In the final 2009 season of the TV series Battlestar Galactica (the greatest show in history of TV), Admiral William Adama decides to let the fleet jump away and continue the search for Earth without him. Instead, Adama waits alone in a raptor with the hopes that the Cylon Basestar that President Laura Roslin is on jumps back to where he is. Why does he do this? Right before he leaves this ship, Adama has a conversation with a lawyer named Romo Lampkin where he professes that Roslin is his “sine qua non”.
The literal definition of the phrase is “without which there is nothing”, meaning that Adama just can’t exist without Roslin. It’s better to die looking for her than live his life without her. Even if he found Earth, what point does life have without his “sine qua non”?
Network engineers, too, have their own sine qua non, and that’s complexity. Many network engineers thrive on the complexity of networking. Earlier this month at the Wall Street High Performance Computing show, I had a conversation with Ryan Eavy, Executive Director of Architecture from the CME Group, where he told me that one of his key initiatives is to try and simplify the network. It’s a critical initiative, as the CME can’t become the agile business it needs to be with the network constructed the way it is. He also told me that many of the network engineers in his organization have been opposed to the concept of network simplification.
So why is this? Embracing network complexity seems about as crazy as sitting in deep space hoping that a friendly Cylon Basestar jumps into Dradis range. However, for network engineering, complexity has become not just the norm, but the preferred state of being.
I have to admit that during my network engineering days, I actually liked complexity as well. Complexity created a shroud of confusion over the network. The more complicated the network, the less transparent the shroud is and the more important the networking professional becomes. I remember cutting, editing and pasting CLI commands at a furious pace and having less knowledgeable engineers watching in amazement. It’s the network equivalent of being “in the zone”. Who needs a GUI when you can telnet it and type shortcuts at light speed? It creates some level of job protection and pays well. So who wouldn’t like it?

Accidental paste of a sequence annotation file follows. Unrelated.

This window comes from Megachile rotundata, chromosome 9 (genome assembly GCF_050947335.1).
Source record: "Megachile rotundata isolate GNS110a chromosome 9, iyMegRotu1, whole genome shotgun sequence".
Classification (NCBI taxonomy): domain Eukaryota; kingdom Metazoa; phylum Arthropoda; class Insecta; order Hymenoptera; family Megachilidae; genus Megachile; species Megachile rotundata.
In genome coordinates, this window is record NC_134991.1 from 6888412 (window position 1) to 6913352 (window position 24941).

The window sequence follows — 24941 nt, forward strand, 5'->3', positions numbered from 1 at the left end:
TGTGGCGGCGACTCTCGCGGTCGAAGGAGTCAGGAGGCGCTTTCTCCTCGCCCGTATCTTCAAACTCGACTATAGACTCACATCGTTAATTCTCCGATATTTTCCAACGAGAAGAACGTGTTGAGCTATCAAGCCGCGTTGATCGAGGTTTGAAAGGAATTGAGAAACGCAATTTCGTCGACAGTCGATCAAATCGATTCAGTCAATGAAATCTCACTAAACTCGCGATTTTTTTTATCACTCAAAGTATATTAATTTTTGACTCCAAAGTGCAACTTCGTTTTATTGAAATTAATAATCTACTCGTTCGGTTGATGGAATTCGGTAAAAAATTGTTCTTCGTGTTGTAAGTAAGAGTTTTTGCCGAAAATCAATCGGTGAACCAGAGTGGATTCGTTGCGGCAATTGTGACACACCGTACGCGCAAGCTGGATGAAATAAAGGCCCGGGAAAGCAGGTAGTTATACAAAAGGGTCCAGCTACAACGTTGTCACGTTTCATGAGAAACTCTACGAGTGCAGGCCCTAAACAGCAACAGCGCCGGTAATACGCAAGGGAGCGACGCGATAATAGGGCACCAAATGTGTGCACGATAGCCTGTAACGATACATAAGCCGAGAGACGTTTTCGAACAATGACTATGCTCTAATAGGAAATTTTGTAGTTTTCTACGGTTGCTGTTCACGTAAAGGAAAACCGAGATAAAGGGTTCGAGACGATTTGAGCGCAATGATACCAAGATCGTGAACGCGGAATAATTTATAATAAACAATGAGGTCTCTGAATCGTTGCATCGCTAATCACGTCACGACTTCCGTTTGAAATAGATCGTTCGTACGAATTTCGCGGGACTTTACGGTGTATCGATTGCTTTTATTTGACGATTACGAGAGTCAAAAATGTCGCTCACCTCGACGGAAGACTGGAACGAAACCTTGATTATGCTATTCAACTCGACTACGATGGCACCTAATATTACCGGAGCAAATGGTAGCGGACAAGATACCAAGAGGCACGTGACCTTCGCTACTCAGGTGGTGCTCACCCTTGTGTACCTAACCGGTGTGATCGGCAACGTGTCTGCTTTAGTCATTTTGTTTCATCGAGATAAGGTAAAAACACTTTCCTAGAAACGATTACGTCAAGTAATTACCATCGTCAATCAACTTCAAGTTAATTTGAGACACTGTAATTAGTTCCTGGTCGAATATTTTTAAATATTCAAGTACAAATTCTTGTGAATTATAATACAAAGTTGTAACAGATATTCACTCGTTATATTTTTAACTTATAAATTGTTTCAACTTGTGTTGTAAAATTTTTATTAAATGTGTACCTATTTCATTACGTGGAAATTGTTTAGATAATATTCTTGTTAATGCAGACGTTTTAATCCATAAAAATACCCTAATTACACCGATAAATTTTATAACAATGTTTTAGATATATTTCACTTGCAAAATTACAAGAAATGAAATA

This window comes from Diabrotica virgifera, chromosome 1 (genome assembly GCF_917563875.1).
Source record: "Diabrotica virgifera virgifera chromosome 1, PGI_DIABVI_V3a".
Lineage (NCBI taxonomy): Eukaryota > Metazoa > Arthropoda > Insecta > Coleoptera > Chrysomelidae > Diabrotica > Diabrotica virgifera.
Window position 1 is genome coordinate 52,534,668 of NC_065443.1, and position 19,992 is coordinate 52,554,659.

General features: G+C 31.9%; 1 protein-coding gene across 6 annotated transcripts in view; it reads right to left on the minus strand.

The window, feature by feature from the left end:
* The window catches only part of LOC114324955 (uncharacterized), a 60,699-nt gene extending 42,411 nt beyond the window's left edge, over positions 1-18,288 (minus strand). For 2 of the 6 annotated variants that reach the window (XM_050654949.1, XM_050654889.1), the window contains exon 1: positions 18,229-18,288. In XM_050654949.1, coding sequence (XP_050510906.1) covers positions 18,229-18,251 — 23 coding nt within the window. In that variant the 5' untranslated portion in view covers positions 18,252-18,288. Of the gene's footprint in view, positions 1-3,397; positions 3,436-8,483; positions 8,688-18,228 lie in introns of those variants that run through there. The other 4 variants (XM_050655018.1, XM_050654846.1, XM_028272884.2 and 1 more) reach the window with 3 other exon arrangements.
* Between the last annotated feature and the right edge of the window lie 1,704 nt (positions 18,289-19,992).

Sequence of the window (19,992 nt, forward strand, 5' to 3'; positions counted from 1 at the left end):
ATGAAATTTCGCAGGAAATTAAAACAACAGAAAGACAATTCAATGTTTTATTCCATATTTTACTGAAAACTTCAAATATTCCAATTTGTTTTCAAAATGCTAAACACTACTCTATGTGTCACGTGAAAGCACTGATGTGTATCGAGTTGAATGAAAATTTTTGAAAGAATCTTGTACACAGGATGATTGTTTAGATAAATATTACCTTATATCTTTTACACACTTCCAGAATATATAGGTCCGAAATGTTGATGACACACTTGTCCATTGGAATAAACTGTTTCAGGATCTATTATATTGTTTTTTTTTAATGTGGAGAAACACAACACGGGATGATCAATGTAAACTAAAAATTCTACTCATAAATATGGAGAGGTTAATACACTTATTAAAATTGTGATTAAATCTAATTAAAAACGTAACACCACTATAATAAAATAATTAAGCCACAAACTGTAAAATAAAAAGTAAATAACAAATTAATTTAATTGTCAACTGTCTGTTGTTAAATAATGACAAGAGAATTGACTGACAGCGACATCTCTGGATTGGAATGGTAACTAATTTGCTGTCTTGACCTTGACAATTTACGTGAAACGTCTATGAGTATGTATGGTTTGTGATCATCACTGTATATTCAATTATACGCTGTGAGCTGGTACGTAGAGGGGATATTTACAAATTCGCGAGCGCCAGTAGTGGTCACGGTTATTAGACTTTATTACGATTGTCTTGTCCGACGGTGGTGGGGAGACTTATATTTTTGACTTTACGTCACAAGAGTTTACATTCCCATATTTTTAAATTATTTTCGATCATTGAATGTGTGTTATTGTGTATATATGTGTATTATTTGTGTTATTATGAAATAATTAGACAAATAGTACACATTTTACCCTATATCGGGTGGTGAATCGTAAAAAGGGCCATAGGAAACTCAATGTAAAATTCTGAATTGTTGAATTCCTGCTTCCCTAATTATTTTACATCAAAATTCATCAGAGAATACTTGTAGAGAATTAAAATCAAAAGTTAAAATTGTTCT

However, times are changing, and I believe its time for networking professionals to shed this legacy thinking and embrace simplicity for their own job survival. The digitization of business is a very real trend and it’s enabling organizations to change directions faster than ever before. In this digital era, innovation and agility will define the new winners and losers.
Hanging on to complexity with the thought that it creates job security will eventually backfire. The role of the engineer is shifting, and the network needs to be the enabler of new services that can help the organization leapfrog the competition. New skill-sets are needed such as analytics, architectural design, programming skills, and cross-domain prowess. Engineers that are stuck in the past won’t be able to build these new skills and will eventually be considered dinosaurs, like PBX administrators and mainframe managers.
Make no mistake, the digital business era requires new IT skills, and the only way to build these skills is to simplify the network and automate many of the repetitive tasks that consume so much time. It’s time for change and time to break the status quo that is complexity.